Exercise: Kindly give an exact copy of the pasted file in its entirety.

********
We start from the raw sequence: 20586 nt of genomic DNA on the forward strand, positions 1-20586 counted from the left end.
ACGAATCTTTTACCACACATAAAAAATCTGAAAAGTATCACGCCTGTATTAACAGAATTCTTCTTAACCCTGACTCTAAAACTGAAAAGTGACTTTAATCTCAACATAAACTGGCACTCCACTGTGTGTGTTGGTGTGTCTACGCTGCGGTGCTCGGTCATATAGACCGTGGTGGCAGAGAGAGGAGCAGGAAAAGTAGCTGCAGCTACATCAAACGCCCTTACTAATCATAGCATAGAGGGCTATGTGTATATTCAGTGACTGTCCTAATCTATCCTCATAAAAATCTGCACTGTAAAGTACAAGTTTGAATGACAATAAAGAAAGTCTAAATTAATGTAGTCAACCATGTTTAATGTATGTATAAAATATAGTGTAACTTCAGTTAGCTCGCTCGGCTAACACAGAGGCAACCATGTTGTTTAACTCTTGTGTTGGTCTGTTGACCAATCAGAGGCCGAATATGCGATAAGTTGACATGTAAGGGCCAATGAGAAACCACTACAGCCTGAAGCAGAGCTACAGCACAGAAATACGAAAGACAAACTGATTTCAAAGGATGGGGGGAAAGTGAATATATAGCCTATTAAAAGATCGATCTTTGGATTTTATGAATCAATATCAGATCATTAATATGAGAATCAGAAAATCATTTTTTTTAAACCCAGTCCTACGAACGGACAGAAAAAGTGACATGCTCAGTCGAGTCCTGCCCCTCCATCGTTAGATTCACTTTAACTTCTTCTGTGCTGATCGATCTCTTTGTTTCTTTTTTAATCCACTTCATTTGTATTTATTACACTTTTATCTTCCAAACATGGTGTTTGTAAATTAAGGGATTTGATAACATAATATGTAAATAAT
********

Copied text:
We start from the raw sequence: 20586 nt of genomic DNA on the forward strand, positions 1-20586 counted from the left end.
ACGAATCTTTTACCACACATAAAAAATCTGAAAAGTATCACGCCTGTATTAACAGAATTCTTCTTAACCCTGACTCTAAAACTGAAAAGTGACTTTAATCTCAACATAAACTGGCACTCCACTGTGTGTGTTGGTGTGTCTACGCTGCGGTGCTCGGTCATATAGACCGTGGTGGCAGAGAGAGGAGCAGGAAAAGTAGCTGCAGCTACATCAAACGCCCTTACTAATCATAGCATAGAGGGCTATGTGTATATTCAGTGACTGTCCTAATCTATCCTCATAAAAATCTGCACTGTAAAGTACAAGTTTGAATGACAATAAAGAAAGTCTAAATTAATGTAGTCAACCATGTTTAATGTATGTATAAAATATAGTGTAACTTCAGTTAGCTCGCTCGGCTAACACAGAGGCAACCATGTTGTTTAACTCTTGTGTTGGTCTGTTGACCAATCAGAGGCCGAATATGCGATAAGTTGACATGTAAGGGCCAATGAGAAACCACTACAGCCTGAAGCAGAGCTACAGCACAGAAATACGAAAGACAAACTGATTTCAAAGGATGGGGGGAAAGTGAATATATAGCCTATTAAAAGATCGATCTTTGGATTTTATGAATCAATATCAGATCATTAATATGAGAATCAGAAAATCATTTTTTTTAAACCCAGTCCTACGAACGGACAGAAAAAGTGACATGCTCAGTCGAGTCCTGCCCCTCCATCGTTAGATTCACTTTAACTTCTTCTGTGCTGATCGATCTCTTTGTTTCTTTTTTAATCCACTTCATTTGTATTTATTACACTTTTATCTTCCAAACATGGTGTTTGTAAATTAAGGGATTTGATAACATAATATGTAAATAAT